Fire fuels concerns over maintenance of Parkland scrapyard

iTeam: Scrap yard safety hazards

LOUISVILLE, Ky. (WHAS11) – A fire at a Parkland scrapyard Monday evening added to the growing list of problems facing the city officials struggling to find a solution for the neglected property.

The scrapyard, located northwest of 28th Street and Garland Ave. near Brandeis Elementary School, has been a problem area for years. Several fires have started there, officials said, and it has become a popular spot for illegal dumping.

It took more than 55 firefighters to put out a two-alarm blaze in May 2010 when a dilapidated building on the property caught fire. One of the building’s walls collapsed but fire crews were able to escape unharmed.

Compliance and Enforcement Manager Pete Flood frequently visits the property for the Department of Public Works and Solid Waste Management. Recently, he said, illegal dumping at the scrapyard has worsened. During a quick trip to the property Tuesday afternoon he discovered someone illegally dumped debris at the entrance, in the very spot where firefighters distinguished a fire the night before.

“It’s pretty disappointing,” Flood said, adding that it is difficult to keep people out of the scrapyard. “It’s a property that’s a worry just in the fact that it creates a hazard for the community around it.”

The Department of Codes and Regulations has two open cases on the property, both of which have been at a standstill since late 2016.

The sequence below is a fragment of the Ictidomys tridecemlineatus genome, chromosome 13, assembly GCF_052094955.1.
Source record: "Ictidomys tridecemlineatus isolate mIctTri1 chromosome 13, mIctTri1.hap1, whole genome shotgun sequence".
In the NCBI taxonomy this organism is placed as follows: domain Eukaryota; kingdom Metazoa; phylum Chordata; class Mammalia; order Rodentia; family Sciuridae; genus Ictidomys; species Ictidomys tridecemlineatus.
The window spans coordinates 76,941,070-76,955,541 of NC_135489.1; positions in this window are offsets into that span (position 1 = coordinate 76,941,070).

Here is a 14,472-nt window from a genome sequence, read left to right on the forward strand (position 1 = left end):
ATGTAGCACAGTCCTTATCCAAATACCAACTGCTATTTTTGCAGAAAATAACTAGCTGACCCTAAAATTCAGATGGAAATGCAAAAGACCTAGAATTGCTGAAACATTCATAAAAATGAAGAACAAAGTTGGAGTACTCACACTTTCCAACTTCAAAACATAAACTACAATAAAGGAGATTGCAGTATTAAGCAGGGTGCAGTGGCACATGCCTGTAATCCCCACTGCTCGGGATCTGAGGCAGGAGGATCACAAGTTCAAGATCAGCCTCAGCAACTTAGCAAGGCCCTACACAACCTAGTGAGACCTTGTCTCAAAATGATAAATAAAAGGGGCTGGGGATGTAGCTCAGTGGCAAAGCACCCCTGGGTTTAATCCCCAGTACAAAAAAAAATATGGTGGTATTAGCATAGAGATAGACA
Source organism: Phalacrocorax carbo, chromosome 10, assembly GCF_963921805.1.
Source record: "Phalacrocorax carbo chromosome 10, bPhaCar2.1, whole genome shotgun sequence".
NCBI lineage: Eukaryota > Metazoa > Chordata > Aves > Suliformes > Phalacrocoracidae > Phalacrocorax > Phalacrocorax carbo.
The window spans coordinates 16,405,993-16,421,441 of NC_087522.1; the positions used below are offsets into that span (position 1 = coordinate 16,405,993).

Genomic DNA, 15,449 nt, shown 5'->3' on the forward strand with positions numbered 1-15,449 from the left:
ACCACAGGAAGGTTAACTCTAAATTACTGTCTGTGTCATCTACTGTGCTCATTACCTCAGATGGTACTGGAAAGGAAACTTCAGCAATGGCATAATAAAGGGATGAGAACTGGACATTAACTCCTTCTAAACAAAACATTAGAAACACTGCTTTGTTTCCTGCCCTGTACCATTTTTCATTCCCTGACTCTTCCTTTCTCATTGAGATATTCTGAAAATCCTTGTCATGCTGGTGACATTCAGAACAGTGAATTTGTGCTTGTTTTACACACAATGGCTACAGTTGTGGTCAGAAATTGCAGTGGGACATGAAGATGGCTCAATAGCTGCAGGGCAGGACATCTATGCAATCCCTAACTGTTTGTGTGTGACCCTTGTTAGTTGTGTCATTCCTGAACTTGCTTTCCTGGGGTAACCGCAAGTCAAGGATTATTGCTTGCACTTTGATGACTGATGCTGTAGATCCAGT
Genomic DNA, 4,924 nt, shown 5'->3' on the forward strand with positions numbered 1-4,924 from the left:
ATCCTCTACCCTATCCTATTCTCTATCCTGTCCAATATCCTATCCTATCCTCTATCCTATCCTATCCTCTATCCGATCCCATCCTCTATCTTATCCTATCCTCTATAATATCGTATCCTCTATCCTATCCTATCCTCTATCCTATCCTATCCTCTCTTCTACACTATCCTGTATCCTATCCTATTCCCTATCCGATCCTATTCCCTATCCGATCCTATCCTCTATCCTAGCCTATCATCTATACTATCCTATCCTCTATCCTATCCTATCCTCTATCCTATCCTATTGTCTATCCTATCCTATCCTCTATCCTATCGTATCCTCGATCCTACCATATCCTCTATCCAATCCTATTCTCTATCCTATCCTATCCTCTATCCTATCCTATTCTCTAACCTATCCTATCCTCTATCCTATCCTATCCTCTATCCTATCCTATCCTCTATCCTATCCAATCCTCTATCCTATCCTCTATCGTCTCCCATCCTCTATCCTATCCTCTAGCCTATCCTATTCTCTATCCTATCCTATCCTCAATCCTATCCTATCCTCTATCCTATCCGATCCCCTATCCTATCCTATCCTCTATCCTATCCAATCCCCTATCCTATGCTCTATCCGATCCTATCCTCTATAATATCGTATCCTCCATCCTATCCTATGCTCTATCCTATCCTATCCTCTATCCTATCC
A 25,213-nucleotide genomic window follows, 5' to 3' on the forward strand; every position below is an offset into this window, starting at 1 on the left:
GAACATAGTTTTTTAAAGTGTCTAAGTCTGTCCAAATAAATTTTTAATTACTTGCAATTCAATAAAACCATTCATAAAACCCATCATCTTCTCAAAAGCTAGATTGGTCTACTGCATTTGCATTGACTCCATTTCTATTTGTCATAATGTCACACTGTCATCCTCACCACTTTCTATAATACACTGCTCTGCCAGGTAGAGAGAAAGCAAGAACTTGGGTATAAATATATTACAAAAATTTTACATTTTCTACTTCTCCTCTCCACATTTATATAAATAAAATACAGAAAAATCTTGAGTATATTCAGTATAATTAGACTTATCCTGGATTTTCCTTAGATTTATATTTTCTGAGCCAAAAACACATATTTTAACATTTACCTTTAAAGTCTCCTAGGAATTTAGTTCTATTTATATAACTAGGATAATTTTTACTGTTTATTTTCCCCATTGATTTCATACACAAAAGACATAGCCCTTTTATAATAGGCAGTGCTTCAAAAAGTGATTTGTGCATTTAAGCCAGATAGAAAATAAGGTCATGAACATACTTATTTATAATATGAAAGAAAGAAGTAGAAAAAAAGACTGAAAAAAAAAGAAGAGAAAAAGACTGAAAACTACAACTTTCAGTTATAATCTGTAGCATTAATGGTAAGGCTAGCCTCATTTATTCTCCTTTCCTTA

Property records identify the owner as Jesse Ballew, a Southern Indiana entrepreneur who runs Jesse Ballew Enterprises in Clarksville. The scrapyard is listed under Parkland Inc., an administratively dissolved Indiana-based company.

Inspectors have cited the property for a myriad of violations in recent years, ranging from damaged fencing to improper use of the EZ-1 zoned land as a junk yard. A spokesperson for the Department of Codes and Regulations said the city has not been able to reach Ballew by phone or mail. He said mailed notices and summons have been returned to the department, leaving the city in a standstill until they can find a way to communicate with him.  

“It’s very frustrating when you can’t even get a property owner to even acknowledge that you’ve sent them a citation or they won’t return their calls anymore,” Flood said.

According to records, Ballew owes the city $6,790 in unpaid fines and property tax payments for the scrapyard are in the hole $9,231.04. He did not return a call from WHAS11 on Tuesday requesting comment.

Louisville residents with concerns about property maintenance can call Metro Call 311, the city’s customer service center.  

© 2017 WHAS-TV


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